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Resveratrol interest keeps growing, thanks to new regulatory approvals and products.
Resveratrol interest keeps growing, thanks to new regulatory approvals and new products.
Resveratrol is a powerful antioxidant whose role in preventing free radical damage has been linked with health benefits for cancer, cardiovascular health, healthy inflammatory processes, and antiaging properties such as youthful energy and appearance. Natural sources of resveratrol include peanuts, mulberries, and Japanese knotweed (Polygonum cuspidatun), not to mention one of its most-publicized sources, red wine (from grape skins).
Consumer awareness of resveratrol’s potential health benefits has increased in the past few years alongside growing research on resveratrol’s effects on the body. Additionally, resveratrol is starting to move out of the specialty dietetic market and into the mainstream.
Innova Market Insights has tracked resveratrol launches for a number of years and has seen the number of food and drink launches containing resveratrol rise consistently between 2000 and 2010. Launch activity was particularly strong in 2009 and 2010, as resveratrol products other than supplements started to appear in greater numbers, especially in the United States, boosted by the introductions of a number of branded resveratrol ingredient blends.
New launches have been greatly assisted by the development of such proprietary resveratrol ingredients as resVida from DSM Nutritional Products (Parsippany, NJ) and Fluxome’s (Easton, PA) resveratrol, both of which have helped raise awareness and drive product activity.
Since launching in 2009, DSM’s GRAS-affirmed resVida has been featured in a number of finished products in the United States. Fluxome’s resveratrol, also launched in 2009, gained GRAS status in the United States in 2011 and then Novel Foods approval in the EU early this year.
Looking at the resveratrol product launches recorded, in the supplements category, launches have grown more widespread and sophisticated, often including other ingredients and targeting different consumer groups and health requirements.
In non-supplement categories, launches have tended to focus on beverages, confectionery, and snacks, taking advantage of the natural presence of resveratrol in key ingredients such as grape skin, cocoa powder, and peanuts. In 2008, certain wines even began marketing “high resveratrol content.”
In 2008, the Amoriss chocolate range debuted in the United States touting superfruits and resveratrol. Today, the Amoriss line features a wide range of superfruit and resveratrol ingredients, including wine extract, grapes, raspberries, peanuts, and blueberries.
One of the early applications of DSM’s branded resVida, in 2009, was also in the confectionery sector. In addition to providing as much resveratrol as 50 glasses of red wine-in the form of resVida trans-resveratrol as well as Cyvex Nutrition’s (Irvine) branded BioVin Advanced resveratrol extract derived from French grapes-the WineTime Bar from ResVez is a nutrition bar featuring dark chocolate, dates, and almonds, plus seven superfruits.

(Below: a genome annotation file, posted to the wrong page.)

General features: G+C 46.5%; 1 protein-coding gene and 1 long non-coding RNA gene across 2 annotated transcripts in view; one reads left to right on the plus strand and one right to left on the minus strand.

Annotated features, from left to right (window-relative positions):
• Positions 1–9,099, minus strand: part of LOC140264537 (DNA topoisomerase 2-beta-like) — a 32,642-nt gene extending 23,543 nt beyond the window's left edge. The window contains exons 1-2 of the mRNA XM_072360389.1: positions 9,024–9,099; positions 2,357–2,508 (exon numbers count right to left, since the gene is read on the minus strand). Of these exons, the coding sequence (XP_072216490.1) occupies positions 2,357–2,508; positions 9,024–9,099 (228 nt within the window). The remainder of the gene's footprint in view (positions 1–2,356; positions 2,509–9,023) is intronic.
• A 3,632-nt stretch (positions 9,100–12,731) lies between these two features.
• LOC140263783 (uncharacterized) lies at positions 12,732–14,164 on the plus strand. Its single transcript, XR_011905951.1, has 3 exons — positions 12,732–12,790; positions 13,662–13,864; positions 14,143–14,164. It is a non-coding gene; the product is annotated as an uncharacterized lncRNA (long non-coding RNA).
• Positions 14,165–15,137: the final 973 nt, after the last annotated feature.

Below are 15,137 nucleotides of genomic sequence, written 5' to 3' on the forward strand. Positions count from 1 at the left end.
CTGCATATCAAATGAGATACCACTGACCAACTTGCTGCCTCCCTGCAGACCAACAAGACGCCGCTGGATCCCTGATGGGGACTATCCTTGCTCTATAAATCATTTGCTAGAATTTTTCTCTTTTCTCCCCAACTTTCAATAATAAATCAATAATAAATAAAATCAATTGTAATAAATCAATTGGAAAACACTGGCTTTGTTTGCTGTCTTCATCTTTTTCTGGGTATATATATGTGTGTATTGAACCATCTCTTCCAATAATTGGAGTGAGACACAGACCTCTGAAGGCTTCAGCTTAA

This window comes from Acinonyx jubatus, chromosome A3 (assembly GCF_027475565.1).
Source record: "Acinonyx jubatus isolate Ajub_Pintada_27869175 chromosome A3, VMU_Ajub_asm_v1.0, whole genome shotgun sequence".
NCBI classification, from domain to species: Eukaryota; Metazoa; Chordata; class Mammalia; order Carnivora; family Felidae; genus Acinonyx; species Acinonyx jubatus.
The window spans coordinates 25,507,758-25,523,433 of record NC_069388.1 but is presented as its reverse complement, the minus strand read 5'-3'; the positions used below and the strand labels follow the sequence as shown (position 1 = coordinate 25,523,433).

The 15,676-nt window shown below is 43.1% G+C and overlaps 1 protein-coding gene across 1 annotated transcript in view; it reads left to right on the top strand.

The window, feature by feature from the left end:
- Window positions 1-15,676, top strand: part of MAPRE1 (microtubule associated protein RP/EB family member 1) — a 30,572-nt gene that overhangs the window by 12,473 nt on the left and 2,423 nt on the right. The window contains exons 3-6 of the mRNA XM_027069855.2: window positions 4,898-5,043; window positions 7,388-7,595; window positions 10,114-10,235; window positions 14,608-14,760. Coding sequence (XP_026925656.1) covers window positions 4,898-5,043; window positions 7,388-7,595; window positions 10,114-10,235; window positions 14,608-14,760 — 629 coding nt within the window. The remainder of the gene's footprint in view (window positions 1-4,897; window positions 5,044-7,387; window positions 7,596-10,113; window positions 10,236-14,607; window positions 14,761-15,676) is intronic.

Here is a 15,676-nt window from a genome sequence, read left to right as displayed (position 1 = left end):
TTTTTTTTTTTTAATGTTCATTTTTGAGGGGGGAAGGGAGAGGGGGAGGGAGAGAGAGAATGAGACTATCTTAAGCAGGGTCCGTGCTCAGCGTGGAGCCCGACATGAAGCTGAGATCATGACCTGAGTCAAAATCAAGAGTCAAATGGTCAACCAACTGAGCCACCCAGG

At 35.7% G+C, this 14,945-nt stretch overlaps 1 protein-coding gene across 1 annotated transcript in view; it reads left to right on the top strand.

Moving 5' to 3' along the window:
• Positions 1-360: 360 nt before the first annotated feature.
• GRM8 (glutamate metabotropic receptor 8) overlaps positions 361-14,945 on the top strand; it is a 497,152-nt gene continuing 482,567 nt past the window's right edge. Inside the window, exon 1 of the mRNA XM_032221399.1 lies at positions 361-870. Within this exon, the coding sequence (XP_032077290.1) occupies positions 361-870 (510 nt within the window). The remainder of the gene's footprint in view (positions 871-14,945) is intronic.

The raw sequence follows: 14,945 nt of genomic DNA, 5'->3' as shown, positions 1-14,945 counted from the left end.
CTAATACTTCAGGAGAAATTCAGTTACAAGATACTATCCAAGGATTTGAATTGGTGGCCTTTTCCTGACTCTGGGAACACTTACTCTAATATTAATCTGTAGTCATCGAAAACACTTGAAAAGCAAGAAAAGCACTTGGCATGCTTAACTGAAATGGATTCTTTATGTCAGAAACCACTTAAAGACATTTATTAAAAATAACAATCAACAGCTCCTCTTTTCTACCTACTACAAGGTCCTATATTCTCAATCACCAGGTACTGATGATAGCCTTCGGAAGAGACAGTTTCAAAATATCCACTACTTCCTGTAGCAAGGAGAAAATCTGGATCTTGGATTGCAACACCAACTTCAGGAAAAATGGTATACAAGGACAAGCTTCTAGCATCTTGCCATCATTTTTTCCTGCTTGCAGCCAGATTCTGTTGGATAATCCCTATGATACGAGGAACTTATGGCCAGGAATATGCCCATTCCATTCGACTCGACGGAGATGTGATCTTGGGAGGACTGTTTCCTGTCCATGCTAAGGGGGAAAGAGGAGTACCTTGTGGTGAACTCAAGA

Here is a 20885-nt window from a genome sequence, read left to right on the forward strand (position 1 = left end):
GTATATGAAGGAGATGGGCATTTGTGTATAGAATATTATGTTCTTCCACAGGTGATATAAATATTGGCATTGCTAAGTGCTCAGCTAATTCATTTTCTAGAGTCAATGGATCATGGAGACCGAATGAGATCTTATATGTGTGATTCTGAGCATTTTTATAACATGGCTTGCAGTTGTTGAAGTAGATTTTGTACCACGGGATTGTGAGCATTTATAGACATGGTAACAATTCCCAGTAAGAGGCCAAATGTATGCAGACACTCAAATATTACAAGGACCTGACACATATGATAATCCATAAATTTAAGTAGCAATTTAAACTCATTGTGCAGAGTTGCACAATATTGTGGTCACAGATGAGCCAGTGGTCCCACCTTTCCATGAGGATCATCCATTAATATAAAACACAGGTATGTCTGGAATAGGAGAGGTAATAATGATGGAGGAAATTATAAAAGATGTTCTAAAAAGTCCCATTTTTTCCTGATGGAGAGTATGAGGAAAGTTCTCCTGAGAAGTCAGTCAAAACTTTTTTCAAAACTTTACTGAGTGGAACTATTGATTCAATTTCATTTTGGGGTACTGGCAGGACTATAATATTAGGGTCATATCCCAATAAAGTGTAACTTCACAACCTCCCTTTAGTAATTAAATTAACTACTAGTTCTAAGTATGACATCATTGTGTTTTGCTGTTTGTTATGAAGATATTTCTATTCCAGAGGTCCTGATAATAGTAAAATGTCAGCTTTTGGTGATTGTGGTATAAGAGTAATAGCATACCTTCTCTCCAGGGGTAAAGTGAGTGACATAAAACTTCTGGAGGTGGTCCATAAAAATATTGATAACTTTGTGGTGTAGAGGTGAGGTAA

The U.S. soft drinks market has been particularly active launching products with resveratrol. In 2010 alone, launches included Nutra Resveratrol Anti-Ageing Waters, Adina for Life’s Holistics Zero Maqui Melon with Resveratrol fruit and herb elixir, and Genesis Today’s Pomegranate Berry Boost with 15 g of resveratrol per serving.
The Genesis Today Pomegranate Berry Boost has since been replaced with a Pomegranate & Berries with Resveratrol version that claims to support cardiovascular health, youthful energy and appearance, and healthy inflammatory processes, offering more antioxidants and polyphenols than red wine. The drink contains 25 g of resveratrol in the form of resVida resveratrol; 50 g of an antioxidant blend from acai, grape skin, and grapeseed; 100% of the daily vitamin B12 requirement; and 200% of the vitamin C requirement for natural immunity support.
Another interesting U.S. beverage launch with resveratrol is in the hot drinks department. Republic of Tea’s get young No. 19 is an herbal tea for longevity featuring ingredients such as organic rooibos and maqui berries, as well as Cyvex Nutrition’s BioVin Advanced.
Other recent resveratrol launches have focused on supplements and sports nutrition. Interest is also growing in products with naturally high levels of resveratrol, such as packs of peanuts in Malaysia, peanut cookies in the Philippines, and peanut butter in South Africa in 2011-all marketed on a resveratrol platform.
While products containing resveratrol remain relatively limited, particularly outside of the supplements market, there are indications that this may change thanks to higher levels of interest in the United States. Interest could soon rise in Europe as well in the wake of this year’s EU Novel Foods approval clearing the way for the use of Fluxome’s resveratrol in food.